Silicon faceplates 120 and 122, and silicon manifold plate 130 are bonded together metallurgically by placing gold foil at the plate interfaces and heating the assembly in vacuum at a temperature between 400° C. and 1200° C. When using suitable bonding parameters, the gold will alloy with silicon and diffuse away from the interface to the extent that a regrowth layer of silicon will crystallize epitaxially at the interface resulting in a bond joint of strength equivalent to the silicon substrates. Typical conditions for successful bonding are 60 min. at 1100° C. An identical bonding process may also be utilized to bond the remaining face of the silicon manifold plate 130 to a reaction sintered silicon carbide substrate 110, since the substrate contains free silicon which will likewise alloy with gold and result in crystallization of a regrowth layer of silicon at the interface.
When SiC is reaction sintered, a “skeleton” of SiC is formed with free silicon interspersed through it. The bonding agent, gold or aluminum, penetrates through the skeleton to alloy with the free silicon. A material such as SiC hot-pressed to 99% of theoretical density would not be a suitable material because it would not have the free silicon available.
The use of gold is not essential, and other materials, such as aluminum, may be used.
State-of-the-art mirrors are produced from molybdenum substrates and faceplates, since molybdenum has the best combination of low coefficient of thermal expansion, high thermal conductivity and high elastic modulus, together with being less difficult to fabricate than alternative materials.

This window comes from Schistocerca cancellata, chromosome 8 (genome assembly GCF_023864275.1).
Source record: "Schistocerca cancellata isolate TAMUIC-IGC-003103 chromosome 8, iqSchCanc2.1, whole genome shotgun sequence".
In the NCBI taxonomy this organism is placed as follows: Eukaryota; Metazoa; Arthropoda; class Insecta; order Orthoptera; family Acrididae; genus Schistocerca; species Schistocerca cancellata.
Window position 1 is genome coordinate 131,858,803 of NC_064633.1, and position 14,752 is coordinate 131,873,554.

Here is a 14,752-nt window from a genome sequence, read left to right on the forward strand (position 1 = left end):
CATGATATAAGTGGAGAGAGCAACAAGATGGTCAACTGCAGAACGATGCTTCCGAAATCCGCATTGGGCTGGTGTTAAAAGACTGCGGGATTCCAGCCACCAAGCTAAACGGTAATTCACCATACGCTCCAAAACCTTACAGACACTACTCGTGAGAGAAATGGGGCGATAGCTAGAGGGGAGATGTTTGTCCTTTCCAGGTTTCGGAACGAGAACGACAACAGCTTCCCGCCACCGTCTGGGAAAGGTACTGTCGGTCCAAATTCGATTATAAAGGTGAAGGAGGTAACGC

Those skilled in the art would not ordinarily think to combine different materials for the faceplate and substrate because it is well known that dissimilar coefficients of expansion will aggravate distortion and bonding problems. It is surprising, therefore, that detailed calculations of thermal loading effects have predicted a significant improvement in distortion for this hybrid mirror compared with molybdenum, for the same volume of coolant in a steady-state situation.
Silicon has an elastic modulus in the range of 19-27 Msi, with (111) oriented single crystal silicon having an elastic modulus of 24 Msi, compared with a value of 47 Msi for molybdenum. Reaction sintered SiC typically has an elastic modulus in the range of 45-55 Msi. The thermal bending moment of the entire mirror structure is reduced by having a low modulus faceplate on a higher modulus substrate or backup structure. Thus, though both Si and reaction-sintered SiC have elastic moduli no better than molybdenum, the combination described above offers significantly improved optical performance.